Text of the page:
BIRDS OF PASSAGE (PAJEROS DE VERANO)
(directors: Cristina Gallego, Ciro Guerra; screenwriters: story by Maria Camila Arias & Jacques Toulemonde, based on an original idea by Cristina Gallego; cinematographer: David Gallego; editor: Miguel Schverdfinger; music: Leonardo Heiblum; cast: Jose Acosta (Raphayet), Carmiña Martínez (Úrsula), Natalia Reyes (Zaida), Jhon Narváez (Moises), Juan Martínez (Aníbal), Greider Meza (Leonídas), José Vicente Cotes (Peregrino); Runtime: 125; MPAA Rating: NR; producers: Katrin Pors, Cristina Gallego; The Orchard; 2018-Denmark/Mexico-in Wayuu, Spanish and English with English subtitles)
“The marvelous film is an old-fashioned gangster flick set in a colorful traditional culture that gets caught up in the modern-day global world.”
Reviewed by Dennis Schwartz
Cristina Gallego and Ciro Guerra (“Embrace of the Serpent”) co-direct this true crime story of drug trade in northern Colombia that involved the indigenous Wayuu people of that picturesque region in the late 1960s and 1970s.
The Mafia-like story tells of a close-knit native family, the Rafayet family, unraveling when they get caught up in the international drug trade. The title has a double meaning-it relates to the various species of fowl that form the myths of the Native American Wayuu people and it also evokes the Cessnas and other light aircraft in the narrative that ship from that region marijuana to America. This sudden richness through drugs in the poor area sets off a wave of bloodshed that destroys their traditional culture.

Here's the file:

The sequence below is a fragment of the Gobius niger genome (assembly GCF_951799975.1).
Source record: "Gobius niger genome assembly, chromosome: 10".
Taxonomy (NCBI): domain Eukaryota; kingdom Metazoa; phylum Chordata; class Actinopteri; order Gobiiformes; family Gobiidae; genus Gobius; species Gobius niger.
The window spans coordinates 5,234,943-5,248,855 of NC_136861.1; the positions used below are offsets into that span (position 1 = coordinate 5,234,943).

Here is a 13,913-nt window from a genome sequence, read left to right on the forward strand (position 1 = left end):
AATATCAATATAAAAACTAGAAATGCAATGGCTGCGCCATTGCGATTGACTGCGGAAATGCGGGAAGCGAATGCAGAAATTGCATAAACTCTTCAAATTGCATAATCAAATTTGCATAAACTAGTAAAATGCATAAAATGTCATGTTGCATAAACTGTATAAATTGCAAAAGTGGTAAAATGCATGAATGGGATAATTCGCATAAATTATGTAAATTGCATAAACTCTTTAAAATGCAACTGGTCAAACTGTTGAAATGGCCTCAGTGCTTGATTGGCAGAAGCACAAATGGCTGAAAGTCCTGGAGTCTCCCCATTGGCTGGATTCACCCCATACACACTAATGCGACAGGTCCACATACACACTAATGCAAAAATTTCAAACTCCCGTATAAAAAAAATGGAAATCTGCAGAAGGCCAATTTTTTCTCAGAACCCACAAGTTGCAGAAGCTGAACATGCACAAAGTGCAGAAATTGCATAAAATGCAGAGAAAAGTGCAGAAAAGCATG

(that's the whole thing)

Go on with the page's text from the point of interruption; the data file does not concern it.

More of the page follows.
The story by Maria Camila Arias and Jacques Toulemonde is from an idea by Gallego. In the late 1960s, in northern Colombia, Zaida (Natalia Reyes) performs a dance for suitors. A fringe clan member, Rapayet (José Acosta), shows an interest. But the matriarch Ursula (Carmiña Martínez) insists to be serious he must provide a hefty dowry of 50 goats, 20 cows and a certain number of ceremonial necklaces with the right kind of stones to become part of the family. While Rapayet hustles coffee with his Spanish-speaking buddy Moises (Jhon Narváez), he meets American members of the Peace Corps looking to score marijuana. Rapayet’s cousin Aníbal (Juan Martínez) grows the weed and is incorporated into the drug deal. Before you realize it, Rapayet is married to Zaida and Ursula’s primitives are scoring rich profits as drug runners. Trouble arises because Rapayet’s outsider buddy Moises doesn’t respect the Wayuu culture and violates it. It leads to bloody conflicts that never cease.
The filmmakers stay clear of the details of the drug operation while concentrating on the ill-effects it causes the family and the breakdown of an old culture. It covers many weddings, funerals and ritual meetings. Meanwhile a flustered Rapayet is lost over how bloody his simple plan to make money has become. The viewer gets to see some stunning visuals in the community ceremonies, and in the exotic Wayuu culture that has the women adorned in elaborate dresses and the men beneath the waist wear ceremonial skirts. The compound of Ursula’s is surreal and its all-white mansion stands out in the desert.
The marvelous film is an old-fashioned gangster flick set in a colorful traditional culture that gets caught up in the modern-day global world. The married co-directors divorce after the film wraps.
REVIEWED ON 2/1/2019 GRADE: B+